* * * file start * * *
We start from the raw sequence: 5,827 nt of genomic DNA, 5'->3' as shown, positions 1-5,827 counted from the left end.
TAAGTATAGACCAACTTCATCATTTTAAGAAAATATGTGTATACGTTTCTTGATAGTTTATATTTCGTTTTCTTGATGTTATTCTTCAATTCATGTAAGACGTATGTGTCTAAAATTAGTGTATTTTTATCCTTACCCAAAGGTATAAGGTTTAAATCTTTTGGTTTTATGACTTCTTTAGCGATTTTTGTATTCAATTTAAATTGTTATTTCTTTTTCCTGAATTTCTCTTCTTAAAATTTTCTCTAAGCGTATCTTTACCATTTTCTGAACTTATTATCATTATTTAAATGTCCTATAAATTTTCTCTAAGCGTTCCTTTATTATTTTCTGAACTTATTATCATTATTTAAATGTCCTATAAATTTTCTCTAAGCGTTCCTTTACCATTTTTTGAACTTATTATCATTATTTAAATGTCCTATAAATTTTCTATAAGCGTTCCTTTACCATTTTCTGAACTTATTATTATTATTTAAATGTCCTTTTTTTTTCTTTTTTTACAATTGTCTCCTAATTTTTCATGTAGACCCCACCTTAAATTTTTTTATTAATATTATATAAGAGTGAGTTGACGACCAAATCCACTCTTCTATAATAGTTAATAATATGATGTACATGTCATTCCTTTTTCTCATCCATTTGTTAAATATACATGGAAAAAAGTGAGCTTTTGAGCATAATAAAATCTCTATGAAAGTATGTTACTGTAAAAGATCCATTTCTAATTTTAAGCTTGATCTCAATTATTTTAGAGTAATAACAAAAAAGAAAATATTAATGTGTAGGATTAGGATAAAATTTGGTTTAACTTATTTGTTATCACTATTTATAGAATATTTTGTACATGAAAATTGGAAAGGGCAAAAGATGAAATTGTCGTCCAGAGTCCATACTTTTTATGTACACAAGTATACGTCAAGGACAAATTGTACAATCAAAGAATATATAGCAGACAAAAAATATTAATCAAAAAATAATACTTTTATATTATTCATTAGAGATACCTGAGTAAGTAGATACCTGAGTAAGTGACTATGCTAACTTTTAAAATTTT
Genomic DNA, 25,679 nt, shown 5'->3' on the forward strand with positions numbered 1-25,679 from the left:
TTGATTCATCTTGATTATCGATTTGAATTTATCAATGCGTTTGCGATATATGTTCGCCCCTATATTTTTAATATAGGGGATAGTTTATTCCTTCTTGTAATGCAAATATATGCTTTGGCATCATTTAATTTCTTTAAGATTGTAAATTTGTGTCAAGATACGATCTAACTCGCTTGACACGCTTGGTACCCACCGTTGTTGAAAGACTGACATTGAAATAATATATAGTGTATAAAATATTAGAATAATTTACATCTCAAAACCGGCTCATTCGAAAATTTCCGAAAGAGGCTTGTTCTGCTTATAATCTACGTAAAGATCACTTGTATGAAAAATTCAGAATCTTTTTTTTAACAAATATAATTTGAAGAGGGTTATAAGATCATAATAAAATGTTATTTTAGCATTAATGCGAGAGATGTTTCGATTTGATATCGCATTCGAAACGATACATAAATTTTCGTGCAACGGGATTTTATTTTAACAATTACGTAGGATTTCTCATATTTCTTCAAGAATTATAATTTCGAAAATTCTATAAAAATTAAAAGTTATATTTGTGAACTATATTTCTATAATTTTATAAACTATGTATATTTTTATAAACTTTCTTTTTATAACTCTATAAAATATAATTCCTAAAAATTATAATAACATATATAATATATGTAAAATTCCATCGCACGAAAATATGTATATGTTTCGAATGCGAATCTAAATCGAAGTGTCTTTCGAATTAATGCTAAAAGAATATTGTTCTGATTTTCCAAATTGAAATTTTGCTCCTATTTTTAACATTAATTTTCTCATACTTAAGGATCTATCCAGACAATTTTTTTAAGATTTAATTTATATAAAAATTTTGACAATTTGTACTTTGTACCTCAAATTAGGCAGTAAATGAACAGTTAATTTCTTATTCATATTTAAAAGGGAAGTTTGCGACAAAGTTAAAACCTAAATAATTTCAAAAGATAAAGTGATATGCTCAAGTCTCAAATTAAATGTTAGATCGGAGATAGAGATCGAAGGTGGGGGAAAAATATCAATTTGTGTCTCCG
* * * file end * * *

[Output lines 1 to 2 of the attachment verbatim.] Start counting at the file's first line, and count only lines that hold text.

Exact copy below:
We start from the raw sequence: 5,827 nt of genomic DNA, 5'->3' as shown, positions 1-5,827 counted from the left end.
TAAGTATAGACCAACTTCATCATTTTAAGAAAATATGTGTATACGTTTCTTGATAGTTTATATTTCGTTTTCTTGATGTTATTCTTCAATTCATGTAAGACGTATGTGTCTAAAATTAGTGTATTTTTATCCTTACCCAAAGGTATAAGGTTTAAATCTTTTGGTTTTATGACTTCTTTAGCGATTTTTGTATTCAATTTAAATTGTTATTTCTTTTTCCTGAATTTCTCTTCTTAAAATTTTCTCTAAGCGTATCTTTACCATTTTCTGAACTTATTATCATTATTTAAATGTCCTATAAATTTTCTCTAAGCGTTCCTTTATTATTTTCTGAACTTATTATCATTATTTAAATGTCCTATAAATTTTCTCTAAGCGTTCCTTTACCATTTTTTGAACTTATTATCATTATTTAAATGTCCTATAAATTTTCTATAAGCGTTCCTTTACCATTTTCTGAACTTATTATTATTATTTAAATGTCCTTTTTTTTTCTTTTTTTACAATTGTCTCCTAATTTTTCATGTAGACCCCACCTTAAATTTTTTTATTAATATTATATAAGAGTGAGTTGACGACCAAATCCACTCTTCTATAATAGTTAATAATATGATGTACATGTCATTCCTTTTTCTCATCCATTTGTTAAATATACATGGAAAAAAGTGAGCTTTTGAGCATAATAAAATCTCTATGAAAGTATGTTACTGTAAAAGATCCATTTCTAATTTTAAGCTTGATCTCAATTATTTTAGAGTAATAACAAAAAAGAAAATATTAATGTGTAGGATTAGGATAAAATTTGGTTTAACTTATTTGTTATCACTATTTATAGAATATTTTGTACATGAAAATTGGAAAGGGCAAAAGATGAAATTGTCGTCCAGAGTCCATACTTTTTATGTACACAAGTATACGTCAAGGACAAATTGTACAATCAAAGAATATATAGCAGACAAAAAATATTAATCAAAAAATAATACTTTTATATTATTCATTAGAGATACCTGAGTAAGTAGATACCTGAGTAAGTGACTATGCTAACTTTTAAAATTTT